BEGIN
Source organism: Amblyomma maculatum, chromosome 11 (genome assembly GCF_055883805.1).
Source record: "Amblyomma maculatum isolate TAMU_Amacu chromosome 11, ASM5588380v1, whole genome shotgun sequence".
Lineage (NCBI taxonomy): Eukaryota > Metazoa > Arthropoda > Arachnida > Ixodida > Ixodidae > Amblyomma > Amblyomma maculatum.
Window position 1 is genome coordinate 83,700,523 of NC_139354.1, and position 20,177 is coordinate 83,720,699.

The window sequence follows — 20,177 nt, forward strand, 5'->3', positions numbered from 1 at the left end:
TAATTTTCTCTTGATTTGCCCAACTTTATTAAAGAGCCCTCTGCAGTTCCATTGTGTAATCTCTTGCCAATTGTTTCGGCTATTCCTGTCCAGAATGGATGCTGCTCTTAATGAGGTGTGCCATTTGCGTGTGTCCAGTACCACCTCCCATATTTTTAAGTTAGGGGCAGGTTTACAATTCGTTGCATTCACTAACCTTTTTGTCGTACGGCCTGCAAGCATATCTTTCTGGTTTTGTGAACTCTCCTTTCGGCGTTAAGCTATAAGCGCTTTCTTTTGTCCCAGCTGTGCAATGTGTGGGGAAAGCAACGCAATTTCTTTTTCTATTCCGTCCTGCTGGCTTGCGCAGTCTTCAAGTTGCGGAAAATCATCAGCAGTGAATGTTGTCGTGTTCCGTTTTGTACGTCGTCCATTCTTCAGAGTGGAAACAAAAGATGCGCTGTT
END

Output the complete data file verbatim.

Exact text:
Source organism: Amblyomma maculatum, chromosome 11 (genome assembly GCF_055883805.1).
Source record: "Amblyomma maculatum isolate TAMU_Amacu chromosome 11, ASM5588380v1, whole genome shotgun sequence".
Lineage (NCBI taxonomy): Eukaryota > Metazoa > Arthropoda > Arachnida > Ixodida > Ixodidae > Amblyomma > Amblyomma maculatum.
Window position 1 is genome coordinate 83,700,523 of NC_139354.1, and position 20,177 is coordinate 83,720,699.

The window sequence follows — 20,177 nt, forward strand, 5'->3', positions numbered from 1 at the left end:
TAATTTTCTCTTGATTTGCCCAACTTTATTAAAGAGCCCTCTGCAGTTCCATTGTGTAATCTCTTGCCAATTGTTTCGGCTATTCCTGTCCAGAATGGATGCTGCTCTTAATGAGGTGTGCCATTTGCGTGTGTCCAGTACCACCTCCCATATTTTTAAGTTAGGGGCAGGTTTACAATTCGTTGCATTCACTAACCTTTTTGTCGTACGGCCTGCAAGCATATCTTTCTGGTTTTGTGAACTCTCCTTTCGGCGTTAAGCTATAAGCGCTTTCTTTTGTCCCAGCTGTGCAATGTGTGGGGAAAGCAACGCAATTTCTTTTTCTATTCCGTCCTGCTGGCTTGCGCAGTCTTCAAGTTGCGGAAAATCATCAGCAGTGAATGTTGTCGTGTTCCGTTTTGTACGTCGTCCATTCTTCAGAGTGGAAACAAAAGATGCGCTGTT